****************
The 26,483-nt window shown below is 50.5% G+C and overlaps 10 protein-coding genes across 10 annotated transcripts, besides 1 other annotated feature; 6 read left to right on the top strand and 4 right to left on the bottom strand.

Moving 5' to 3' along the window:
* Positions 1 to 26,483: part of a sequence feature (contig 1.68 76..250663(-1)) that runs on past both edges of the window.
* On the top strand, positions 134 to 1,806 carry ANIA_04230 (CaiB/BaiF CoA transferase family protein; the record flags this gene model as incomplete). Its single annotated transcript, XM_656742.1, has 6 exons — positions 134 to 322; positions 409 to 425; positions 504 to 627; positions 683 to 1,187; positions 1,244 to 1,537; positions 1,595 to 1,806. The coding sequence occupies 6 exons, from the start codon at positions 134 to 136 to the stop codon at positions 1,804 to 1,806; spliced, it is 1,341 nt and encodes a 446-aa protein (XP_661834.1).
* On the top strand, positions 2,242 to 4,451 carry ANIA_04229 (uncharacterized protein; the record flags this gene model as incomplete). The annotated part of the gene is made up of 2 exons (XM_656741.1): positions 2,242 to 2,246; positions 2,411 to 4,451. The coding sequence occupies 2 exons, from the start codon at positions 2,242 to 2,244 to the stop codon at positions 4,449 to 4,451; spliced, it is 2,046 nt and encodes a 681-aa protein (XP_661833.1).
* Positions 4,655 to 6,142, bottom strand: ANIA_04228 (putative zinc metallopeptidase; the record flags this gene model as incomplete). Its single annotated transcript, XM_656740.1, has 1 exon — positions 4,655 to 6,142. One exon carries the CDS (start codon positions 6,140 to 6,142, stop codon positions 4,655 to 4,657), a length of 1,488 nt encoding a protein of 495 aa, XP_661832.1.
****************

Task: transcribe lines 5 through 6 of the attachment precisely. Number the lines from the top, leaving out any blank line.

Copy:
* On the top strand, positions 2,242 to 4,451 carry ANIA_04229 (uncharacterized protein; the record flags this gene model as incomplete). The annotated part of the gene is made up of 2 exons (XM_656741.1): positions 2,242 to 2,246; positions 2,411 to 4,451. The coding sequence occupies 2 exons, from the start codon at positions 2,242 to 2,244 to the stop codon at positions 4,449 to 4,451; spliced, it is 2,046 nt and encodes a 681-aa protein (XP_661833.1).
* Positions 4,655 to 6,142, bottom strand: ANIA_04228 (putative zinc metallopeptidase; the record flags this gene model as incomplete). Its single annotated transcript, XM_656740.1, has 1 exon — positions 4,655 to 6,142. One exon carries the CDS (start codon positions 6,140 to 6,142, stop codon positions 4,655 to 4,657), a length of 1,488 nt encoding a protein of 495 aa, XP_661832.1.